• Continuously optimizing. Performance marketing takes place in a dynamic marketplace. Successful marketers will continuously optimize their media, creative, target segments, and sales process to maximize profits.

As organizations get better at aligning these key success factors, the competition for in-market, forward-leaning consumers gets more intense. Once advertisers figure out how to optimize their programs, the value of each action (clicks, phone calls, requests for information, etc.) goes up. As the value of each action rises for advertisers, they are able to pay more for the media that drive these actions and thus price out the competition. This is good news for the profit optimizers who are measuring and managing marketing ROI, but it's a red flag to budget-bound marketing organizations that are ill-equipped to manage the new realities.

For advertisers that understand well the value of a sale and how their marketing converts into sales, the marketing budget as we know it is dead. It has been replaced with innovative, integrated marketing programs that will seek to invest every dollar possible that drives a positive ROI. These programs will be continuously improved to ensure advertisers compete effectively while driving positive returns for their marketing investments.

A case history will drive this point home. American Laser Center (ALC) initiated an online performance marketing campaign that, in a little less than12 months, has grown to drive more than $20 million in annual sales, with proven profits. The program, which includes search, email, affiliate, and data acquisition, has been continuously optimized to enable a three-fold increase in marketing spend while maintaining the profitability of each marketing dollar spent.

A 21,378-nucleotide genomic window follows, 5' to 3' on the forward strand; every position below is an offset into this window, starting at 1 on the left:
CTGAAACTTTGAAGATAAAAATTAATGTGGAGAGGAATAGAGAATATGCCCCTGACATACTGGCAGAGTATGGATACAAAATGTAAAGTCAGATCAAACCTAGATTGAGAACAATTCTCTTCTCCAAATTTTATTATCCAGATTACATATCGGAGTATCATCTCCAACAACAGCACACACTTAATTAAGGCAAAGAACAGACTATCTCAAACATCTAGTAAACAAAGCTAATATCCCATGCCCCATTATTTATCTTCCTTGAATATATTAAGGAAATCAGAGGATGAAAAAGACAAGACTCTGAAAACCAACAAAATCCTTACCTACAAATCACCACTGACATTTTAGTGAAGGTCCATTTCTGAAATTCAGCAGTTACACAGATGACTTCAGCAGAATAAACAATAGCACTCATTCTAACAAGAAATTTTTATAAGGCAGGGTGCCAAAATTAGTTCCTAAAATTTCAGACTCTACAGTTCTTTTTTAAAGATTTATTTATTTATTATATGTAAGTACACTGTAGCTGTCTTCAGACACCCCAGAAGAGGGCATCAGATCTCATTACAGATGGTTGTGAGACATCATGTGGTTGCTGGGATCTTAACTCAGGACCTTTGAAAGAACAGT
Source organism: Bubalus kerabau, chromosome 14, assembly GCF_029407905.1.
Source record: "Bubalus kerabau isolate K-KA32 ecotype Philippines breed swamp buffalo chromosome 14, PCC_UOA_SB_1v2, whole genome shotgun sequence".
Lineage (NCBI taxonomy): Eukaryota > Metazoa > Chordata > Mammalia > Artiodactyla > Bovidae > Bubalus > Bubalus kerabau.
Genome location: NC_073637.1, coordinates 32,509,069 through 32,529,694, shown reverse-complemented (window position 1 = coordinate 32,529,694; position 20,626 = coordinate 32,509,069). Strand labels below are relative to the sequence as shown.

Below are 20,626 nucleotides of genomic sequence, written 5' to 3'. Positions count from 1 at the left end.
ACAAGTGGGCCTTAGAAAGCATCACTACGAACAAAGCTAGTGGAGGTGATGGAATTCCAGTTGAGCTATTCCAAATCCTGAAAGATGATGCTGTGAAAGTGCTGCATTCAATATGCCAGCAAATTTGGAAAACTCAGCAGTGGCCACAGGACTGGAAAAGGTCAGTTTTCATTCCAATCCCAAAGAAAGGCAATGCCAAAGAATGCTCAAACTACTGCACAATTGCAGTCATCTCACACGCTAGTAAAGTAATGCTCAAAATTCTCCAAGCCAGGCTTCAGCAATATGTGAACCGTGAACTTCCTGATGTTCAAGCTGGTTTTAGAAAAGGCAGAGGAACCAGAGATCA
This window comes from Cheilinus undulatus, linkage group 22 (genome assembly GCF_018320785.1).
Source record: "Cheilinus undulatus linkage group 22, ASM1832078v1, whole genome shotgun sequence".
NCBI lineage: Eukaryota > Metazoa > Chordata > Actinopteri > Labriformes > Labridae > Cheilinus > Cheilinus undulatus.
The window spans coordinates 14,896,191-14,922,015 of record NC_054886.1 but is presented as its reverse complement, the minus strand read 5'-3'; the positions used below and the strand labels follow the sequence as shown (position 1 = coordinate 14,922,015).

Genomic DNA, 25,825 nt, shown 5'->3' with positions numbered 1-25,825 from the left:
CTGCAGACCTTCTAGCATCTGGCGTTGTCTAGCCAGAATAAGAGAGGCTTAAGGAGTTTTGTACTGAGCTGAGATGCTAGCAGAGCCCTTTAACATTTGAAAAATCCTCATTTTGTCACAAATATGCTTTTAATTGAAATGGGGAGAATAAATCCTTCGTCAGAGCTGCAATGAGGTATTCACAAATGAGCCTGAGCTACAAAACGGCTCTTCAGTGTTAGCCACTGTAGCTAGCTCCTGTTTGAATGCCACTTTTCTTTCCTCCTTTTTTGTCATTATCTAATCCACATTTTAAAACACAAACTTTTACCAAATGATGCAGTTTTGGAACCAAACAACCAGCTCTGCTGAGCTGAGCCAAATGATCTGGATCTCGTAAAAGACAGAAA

One notable feature of the program was the use of the Google Content Network (GCN) to overcome the seasonality of ALC's advertising campaigns and provide more conversions at less cost. In Q1 2009, traditionally a slower season, ALC used GCN text and GCN display in tandem to provide the best combination of results for its campaign. (Text provided a high level of volume while display yielded lower cost per conversion.) This innovative strategy, combined with ongoing optimization, led to the percentage of productive leads coming from GCN to rise dramatically in every quarter since Q4 2008. In fact:

  • ALC saw a 233 percent lift in conversion rate between Q4 2008 and Q1 2009.

  • The company cut impressions in half while simultaneously increasing conversions by 365 percent between Q4 2008 and Q1 2009.

  • GCN made up 15 percent of all ALC's online sales in Q4 2008, then 23 percent in Q1 2009, and 31 percent of online sales in Q2 2009.

The efficiencies gained by optimizing the Google Content Network were plowed back into the larger marketing program and helped fuel the dramatic growth in online sales and profits.

The internet has made marketing much more complex. But at the same time, it's also much more measurable and accountable. Because CMOs can determine which parts of the marketing portfolio provide the greatest return on investment, they can demand more from their marketing spend. Successful marketing is becoming less about bigger budgets and more about delivering ROI to a C-suite audience. Industry awards for creativity and the CEO "seeing his ad on a hit program" won't cut it any longer. Marketing now requires being ruthlessly focused on delivering measurable profits. This focus, combined with putting the power of online performance marketing in a CMO's hands, can help advertisers take their game to the next level.

Future winners in the online marketing space will understand that success means investing in performance marketing programs of continuous improvement that provide increasing and demonstrable profits. That's performance marketing, and you won't want to cap its success with an annual budget.

Jonathan Shapiro is CEO of MediaWhiz.